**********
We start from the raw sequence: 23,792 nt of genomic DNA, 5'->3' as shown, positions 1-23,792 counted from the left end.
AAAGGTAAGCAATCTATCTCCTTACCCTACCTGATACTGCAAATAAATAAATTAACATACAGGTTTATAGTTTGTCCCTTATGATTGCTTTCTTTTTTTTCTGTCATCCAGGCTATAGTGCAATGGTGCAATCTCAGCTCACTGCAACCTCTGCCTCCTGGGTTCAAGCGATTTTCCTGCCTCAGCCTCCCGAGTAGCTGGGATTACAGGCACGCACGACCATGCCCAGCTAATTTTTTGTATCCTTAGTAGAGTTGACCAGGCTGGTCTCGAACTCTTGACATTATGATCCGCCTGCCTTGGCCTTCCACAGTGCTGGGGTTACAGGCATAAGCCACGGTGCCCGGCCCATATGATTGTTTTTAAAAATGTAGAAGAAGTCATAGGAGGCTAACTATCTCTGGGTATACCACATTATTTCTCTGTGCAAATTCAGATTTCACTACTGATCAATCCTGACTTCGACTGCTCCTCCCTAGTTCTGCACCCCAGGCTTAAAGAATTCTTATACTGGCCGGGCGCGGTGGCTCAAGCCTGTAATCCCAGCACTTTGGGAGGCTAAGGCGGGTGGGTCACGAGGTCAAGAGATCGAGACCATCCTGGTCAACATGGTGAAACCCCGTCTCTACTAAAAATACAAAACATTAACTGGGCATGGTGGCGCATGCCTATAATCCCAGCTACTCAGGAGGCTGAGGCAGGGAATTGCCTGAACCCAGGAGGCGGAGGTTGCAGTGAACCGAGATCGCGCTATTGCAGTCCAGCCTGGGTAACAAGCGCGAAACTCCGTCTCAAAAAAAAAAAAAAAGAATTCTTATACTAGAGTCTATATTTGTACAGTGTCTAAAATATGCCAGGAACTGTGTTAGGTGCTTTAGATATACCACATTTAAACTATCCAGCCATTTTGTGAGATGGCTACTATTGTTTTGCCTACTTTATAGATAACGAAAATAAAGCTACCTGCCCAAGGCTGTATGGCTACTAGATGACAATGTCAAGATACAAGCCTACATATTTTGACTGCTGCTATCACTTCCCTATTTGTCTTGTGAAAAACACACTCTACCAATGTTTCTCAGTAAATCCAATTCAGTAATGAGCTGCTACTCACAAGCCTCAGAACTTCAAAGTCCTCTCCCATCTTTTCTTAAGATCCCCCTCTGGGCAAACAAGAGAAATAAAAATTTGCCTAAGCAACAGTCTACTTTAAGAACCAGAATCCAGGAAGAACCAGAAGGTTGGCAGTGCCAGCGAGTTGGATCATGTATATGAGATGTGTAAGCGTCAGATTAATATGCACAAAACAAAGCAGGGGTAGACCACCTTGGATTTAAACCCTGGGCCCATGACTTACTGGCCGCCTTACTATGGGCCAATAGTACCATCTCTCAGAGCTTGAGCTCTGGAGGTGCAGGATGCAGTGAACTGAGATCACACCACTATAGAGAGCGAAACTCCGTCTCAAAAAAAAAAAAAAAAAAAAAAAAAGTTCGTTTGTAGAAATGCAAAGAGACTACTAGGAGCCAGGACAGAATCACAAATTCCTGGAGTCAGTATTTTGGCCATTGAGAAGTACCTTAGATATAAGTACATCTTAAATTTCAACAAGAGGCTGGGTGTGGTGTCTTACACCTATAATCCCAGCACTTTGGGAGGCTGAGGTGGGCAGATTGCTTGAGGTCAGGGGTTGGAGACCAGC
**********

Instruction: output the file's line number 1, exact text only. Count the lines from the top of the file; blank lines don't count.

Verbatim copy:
We start from the raw sequence: 23,792 nt of genomic DNA, 5'->3' as shown, positions 1-23,792 counted from the left end.